Saturday, January 2, 2010

Paths to Sustainability

Last year, I completed a set of mathematical projections of world population based on consumption of resources. These projections show graphically that we must either increase our supply of resources or suffer massive casualties. These “resources” have been both from the living and nonliving parts of our planet, and access to them is intimately tied to our technologies for their extraction and transportation. We are rapidly reaching the point where, to continue our historical growth, we will be entirely dependent on nonliving resources, because we will have effectively destroyed the rest of the biosphere.

The present trajectory of population suggests that we’re rapidly approaching a technological limit in our ability to reach and use resources. To survive, we must stop our growth in consumption and quickly as possible stop consuming nonrenewable resources. Since the biosphere is already finely tuned to process renewable resources and reuse everything else, and we don’t have time to create an entirely new system that does the same thing, the rational thing to do is to stop exploiting Nature and to reintegrate ourselves with it. In the process, we should try to repair the damage we’ve already done and release habitat to other species.

I have spent the intervening time reading what others have to say about these issues, and done much thinking about the real-world implications and how they relate to people’s personal values. To the extent I thought it would be useful to others, I’ve written about both what I’ve learned and my reactions as determined by my own evolving values.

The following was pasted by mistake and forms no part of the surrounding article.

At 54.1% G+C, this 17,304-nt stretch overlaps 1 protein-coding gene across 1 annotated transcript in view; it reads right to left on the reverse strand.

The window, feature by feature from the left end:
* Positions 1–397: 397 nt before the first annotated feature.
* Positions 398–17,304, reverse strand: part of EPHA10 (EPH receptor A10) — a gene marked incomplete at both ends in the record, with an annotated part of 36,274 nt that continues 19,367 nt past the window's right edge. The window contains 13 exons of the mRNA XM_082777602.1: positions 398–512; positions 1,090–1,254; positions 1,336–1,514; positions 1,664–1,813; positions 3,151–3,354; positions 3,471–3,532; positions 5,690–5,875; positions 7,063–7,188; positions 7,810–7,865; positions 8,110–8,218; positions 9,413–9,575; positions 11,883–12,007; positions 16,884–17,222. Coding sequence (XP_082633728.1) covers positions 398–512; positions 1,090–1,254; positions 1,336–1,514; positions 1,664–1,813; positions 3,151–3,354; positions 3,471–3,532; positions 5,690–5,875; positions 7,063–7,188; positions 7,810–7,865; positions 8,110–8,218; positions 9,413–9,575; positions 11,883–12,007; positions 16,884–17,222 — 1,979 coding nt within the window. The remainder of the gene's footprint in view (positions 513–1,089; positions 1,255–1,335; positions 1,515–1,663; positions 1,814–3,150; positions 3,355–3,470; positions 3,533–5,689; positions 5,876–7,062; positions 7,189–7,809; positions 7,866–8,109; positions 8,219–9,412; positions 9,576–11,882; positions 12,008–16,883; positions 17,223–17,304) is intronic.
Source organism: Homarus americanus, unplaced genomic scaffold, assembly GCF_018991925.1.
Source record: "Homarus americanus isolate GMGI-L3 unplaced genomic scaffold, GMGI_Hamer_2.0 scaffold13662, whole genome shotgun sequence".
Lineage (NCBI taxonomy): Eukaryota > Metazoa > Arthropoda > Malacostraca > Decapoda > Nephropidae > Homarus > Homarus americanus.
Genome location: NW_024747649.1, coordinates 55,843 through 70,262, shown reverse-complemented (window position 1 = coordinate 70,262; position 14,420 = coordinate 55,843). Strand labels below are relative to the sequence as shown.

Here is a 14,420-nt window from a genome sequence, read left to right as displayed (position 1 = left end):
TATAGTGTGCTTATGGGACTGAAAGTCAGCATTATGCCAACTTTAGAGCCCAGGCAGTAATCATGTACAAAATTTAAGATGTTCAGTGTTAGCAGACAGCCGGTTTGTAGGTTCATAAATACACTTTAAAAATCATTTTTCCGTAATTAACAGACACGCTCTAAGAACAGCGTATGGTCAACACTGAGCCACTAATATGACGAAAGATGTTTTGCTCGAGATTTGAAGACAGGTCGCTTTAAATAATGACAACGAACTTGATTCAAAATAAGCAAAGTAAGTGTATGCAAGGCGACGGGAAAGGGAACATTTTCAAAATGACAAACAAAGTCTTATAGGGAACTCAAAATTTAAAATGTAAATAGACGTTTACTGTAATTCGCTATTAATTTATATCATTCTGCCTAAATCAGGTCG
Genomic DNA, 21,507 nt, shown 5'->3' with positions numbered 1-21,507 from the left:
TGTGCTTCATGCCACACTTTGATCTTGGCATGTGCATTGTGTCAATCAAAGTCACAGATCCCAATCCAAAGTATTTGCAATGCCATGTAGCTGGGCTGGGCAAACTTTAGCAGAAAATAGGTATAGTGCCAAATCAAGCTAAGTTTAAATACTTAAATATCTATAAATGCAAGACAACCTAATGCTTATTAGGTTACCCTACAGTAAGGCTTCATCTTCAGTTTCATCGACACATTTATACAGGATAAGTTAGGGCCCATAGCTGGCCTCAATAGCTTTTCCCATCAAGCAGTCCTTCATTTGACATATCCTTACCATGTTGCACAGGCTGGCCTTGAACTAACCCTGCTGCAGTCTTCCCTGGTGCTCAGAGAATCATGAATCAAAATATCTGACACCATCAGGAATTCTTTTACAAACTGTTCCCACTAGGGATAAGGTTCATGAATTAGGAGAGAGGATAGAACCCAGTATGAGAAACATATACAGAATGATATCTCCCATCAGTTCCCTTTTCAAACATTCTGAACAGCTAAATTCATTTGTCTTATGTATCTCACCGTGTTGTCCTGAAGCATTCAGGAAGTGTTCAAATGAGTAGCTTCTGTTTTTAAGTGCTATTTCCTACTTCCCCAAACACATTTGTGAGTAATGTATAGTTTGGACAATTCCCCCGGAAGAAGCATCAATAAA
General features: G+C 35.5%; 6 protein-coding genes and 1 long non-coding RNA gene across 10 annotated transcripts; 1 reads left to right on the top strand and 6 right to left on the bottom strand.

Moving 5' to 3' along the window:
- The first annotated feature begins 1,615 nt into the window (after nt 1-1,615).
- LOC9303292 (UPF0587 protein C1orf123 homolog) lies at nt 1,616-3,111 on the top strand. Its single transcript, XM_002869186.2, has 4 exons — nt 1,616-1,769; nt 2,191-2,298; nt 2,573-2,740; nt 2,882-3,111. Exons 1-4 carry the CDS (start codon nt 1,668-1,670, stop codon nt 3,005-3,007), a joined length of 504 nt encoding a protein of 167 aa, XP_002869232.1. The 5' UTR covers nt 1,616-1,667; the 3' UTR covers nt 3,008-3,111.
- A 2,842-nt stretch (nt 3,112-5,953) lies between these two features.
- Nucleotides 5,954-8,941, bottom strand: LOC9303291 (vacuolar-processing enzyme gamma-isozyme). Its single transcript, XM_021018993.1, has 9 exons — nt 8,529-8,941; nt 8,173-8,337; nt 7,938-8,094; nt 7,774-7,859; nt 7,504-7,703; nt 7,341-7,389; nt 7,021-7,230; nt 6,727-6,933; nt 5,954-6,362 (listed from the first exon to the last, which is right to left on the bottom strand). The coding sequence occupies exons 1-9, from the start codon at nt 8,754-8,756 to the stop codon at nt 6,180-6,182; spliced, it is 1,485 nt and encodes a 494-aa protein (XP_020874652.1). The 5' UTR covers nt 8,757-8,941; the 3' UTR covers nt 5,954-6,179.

The question I’ve struggled with most lately is what to do. I’ve made personal changes in lifestyle, become part of a community (Transition) that shares the same concerns, been politically active, and written extensively (including publication of my related novel, “Lights Out”), but this doesn’t feel like near enough. I still support the system that is destroying the planet in myriad ways: through my work life (providing technical services for a high-tech transnational corporation), consumption patterns (yes, I bought and got way too much for Christmas), and conforming to cultural norms that inhibit in-your-face criticism of the status quo. I’ve thought about possibly joining a green technology company; but this doesn’t make sense, primarily because no company or technology can be by definition “green,” and because it is an illusion that rewarding people with more consumption can ever be sustainable.

I just finished reading “What We Leave Behind” by Derrick Jensen and Aric McBay, which addresses many of the issues I’ve struggled with. The authors argue that humanity is part of Nature, Nature is a part of us, and that civilization has deluded us into believing otherwise, leading us to wage an unhealthy, unsustainable, and immoral war against the rest of the biosphere which we -- and almost everything else -- can only ultimately lose. Their solution is to actively get rid of civilization, returning to the sustainable ways of cultures that coexisted with other species for most of human existence. We must submit ourselves to the needs of the system by taking only what we need and letting other species in turn take what they need from us.